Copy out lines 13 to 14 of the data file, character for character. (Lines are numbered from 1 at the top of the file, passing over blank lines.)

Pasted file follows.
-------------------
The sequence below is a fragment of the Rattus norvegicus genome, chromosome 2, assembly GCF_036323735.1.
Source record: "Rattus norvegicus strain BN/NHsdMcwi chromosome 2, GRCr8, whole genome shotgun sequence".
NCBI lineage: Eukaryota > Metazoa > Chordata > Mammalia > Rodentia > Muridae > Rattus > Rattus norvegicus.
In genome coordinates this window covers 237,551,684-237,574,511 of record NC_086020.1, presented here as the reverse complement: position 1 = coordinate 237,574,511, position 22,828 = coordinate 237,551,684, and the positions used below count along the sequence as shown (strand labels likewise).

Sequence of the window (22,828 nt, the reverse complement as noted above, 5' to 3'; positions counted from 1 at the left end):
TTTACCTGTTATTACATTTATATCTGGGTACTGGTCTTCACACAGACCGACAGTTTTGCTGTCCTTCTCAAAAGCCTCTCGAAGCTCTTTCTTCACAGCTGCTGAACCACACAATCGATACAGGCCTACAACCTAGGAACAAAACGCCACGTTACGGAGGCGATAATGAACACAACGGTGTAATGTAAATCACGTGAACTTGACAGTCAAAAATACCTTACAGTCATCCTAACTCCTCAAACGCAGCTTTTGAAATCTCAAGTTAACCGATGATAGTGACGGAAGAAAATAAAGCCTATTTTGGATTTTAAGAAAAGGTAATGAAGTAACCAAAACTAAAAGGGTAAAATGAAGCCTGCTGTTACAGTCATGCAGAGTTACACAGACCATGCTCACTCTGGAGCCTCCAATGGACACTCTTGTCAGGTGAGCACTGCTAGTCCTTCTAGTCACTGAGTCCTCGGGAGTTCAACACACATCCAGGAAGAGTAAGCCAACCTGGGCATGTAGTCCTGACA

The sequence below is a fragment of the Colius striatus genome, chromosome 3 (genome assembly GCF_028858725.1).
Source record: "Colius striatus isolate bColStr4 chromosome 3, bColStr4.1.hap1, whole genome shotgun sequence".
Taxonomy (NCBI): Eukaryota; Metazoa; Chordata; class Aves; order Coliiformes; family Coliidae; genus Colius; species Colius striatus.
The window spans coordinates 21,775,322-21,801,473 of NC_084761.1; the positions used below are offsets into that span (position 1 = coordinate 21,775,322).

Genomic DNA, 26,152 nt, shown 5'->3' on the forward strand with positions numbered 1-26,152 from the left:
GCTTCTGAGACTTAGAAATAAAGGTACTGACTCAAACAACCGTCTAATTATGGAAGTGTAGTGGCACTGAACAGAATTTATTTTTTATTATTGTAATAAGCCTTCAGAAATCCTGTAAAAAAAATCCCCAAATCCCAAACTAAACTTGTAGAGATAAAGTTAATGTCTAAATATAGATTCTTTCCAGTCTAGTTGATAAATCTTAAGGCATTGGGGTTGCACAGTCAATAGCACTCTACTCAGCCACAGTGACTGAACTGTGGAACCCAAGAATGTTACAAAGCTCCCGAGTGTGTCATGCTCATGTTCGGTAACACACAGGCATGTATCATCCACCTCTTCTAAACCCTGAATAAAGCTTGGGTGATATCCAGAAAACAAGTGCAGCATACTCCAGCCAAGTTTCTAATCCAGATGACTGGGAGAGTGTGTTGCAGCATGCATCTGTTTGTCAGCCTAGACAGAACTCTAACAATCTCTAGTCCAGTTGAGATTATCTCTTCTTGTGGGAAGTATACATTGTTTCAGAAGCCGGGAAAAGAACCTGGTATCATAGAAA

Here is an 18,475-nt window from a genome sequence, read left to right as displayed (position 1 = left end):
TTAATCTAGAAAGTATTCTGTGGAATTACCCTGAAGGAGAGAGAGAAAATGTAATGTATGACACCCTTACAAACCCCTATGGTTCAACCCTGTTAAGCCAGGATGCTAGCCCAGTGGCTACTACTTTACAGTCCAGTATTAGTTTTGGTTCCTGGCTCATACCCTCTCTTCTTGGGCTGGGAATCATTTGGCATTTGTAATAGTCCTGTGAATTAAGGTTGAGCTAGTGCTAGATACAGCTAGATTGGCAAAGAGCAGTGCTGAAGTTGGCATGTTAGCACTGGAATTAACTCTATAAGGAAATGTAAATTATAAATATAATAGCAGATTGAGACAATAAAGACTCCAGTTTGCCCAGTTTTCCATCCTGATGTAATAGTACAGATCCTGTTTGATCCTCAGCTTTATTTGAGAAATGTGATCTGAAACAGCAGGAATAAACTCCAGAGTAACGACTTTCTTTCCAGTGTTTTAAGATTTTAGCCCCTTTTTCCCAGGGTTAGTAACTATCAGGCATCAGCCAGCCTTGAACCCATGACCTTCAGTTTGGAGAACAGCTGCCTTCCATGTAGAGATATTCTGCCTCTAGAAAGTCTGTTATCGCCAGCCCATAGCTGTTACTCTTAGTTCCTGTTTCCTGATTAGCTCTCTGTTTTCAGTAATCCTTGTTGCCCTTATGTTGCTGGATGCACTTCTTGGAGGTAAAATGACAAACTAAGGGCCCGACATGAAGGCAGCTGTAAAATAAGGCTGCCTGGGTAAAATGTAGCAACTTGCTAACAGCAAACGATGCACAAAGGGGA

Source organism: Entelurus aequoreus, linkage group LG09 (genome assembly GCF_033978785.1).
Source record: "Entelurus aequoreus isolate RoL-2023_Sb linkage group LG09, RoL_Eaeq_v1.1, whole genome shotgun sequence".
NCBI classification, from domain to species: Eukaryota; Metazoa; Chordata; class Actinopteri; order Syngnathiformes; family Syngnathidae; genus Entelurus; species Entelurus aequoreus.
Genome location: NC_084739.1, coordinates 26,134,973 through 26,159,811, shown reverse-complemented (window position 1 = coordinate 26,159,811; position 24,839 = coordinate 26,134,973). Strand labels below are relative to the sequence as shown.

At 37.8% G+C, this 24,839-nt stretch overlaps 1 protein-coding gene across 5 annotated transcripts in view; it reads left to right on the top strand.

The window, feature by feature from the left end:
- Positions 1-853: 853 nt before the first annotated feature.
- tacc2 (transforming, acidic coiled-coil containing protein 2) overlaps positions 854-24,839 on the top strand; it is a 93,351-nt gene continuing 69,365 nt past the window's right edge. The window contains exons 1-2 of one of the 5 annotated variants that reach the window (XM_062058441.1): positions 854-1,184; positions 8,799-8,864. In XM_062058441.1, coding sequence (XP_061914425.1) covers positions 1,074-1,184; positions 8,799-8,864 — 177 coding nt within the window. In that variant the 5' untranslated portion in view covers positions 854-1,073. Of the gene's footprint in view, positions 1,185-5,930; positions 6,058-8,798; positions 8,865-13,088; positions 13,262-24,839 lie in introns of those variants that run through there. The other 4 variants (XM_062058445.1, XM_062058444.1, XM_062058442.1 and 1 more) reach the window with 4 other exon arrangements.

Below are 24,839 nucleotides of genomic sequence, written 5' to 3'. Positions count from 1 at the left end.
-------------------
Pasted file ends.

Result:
Here is an 18,475-nt window from a genome sequence, read left to right as displayed (position 1 = left end):
TTAATCTAGAAAGTATTCTGTGGAATTACCCTGAAGGAGAGAGAGAAAATGTAATGTATGACACCCTTACAAACCCCTATGGTTCAACCCTGTTAAGCCAGGATGCTAGCCCAGTGGCTACTACTTTACAGTCCAGTATTAGTTTTGGTTCCTGGCTCATACCCTCTCTTCTTGGGCTGGGAATCATTTGGCATTTGTAATAGTCCTGTGAATTAAGGTTGAGCTAGTGCTAGATACAGCTAGATTGGCAAAGAGCAGTGCTGAAGTTGGCATGTTAGCACTGGAATTAACTCTATAAGGAAATGTAAATTATAAATATAATAGCAGATTGAGACAATAAAGACTCCAGTTTGCCCAGTTTTCCATCCTGATGTAATAGTACAGATCCTGTTTGATCCTCAGCTTTATTTGAGAAATGTGATCTGAAACAGCAGGAATAAACTCCAGAGTAACGACTTTCTTTCCAGTGTTTTAAGATTTTAGCCCCTTTTTCCCAGGGTTAGTAACTATCAGGCATCAGCCAGCCTTGAACCCATGACCTTCAGTTTGGAGAACAGCTGCCTTCCATGTAGAGATATTCTGCCTCTAGAAAGTCTGTTATCGCCAGCCCATAGCTGTTACTCTTAGTTCCTGTTTCCTGATTAGCTCTCTGTTTTCAGTAATCCTTGTTGCCCTTATGTTGCTGGATGCACTTCTTGGAGGTAAAATGACAAACTAAGGGCCCGACATGAAGGCAGCTGTAAAATAAGGCTGCCTGGGTAAAATGTAGCAACTTGCTAACAGCAAACGATGCACAAAGGGGA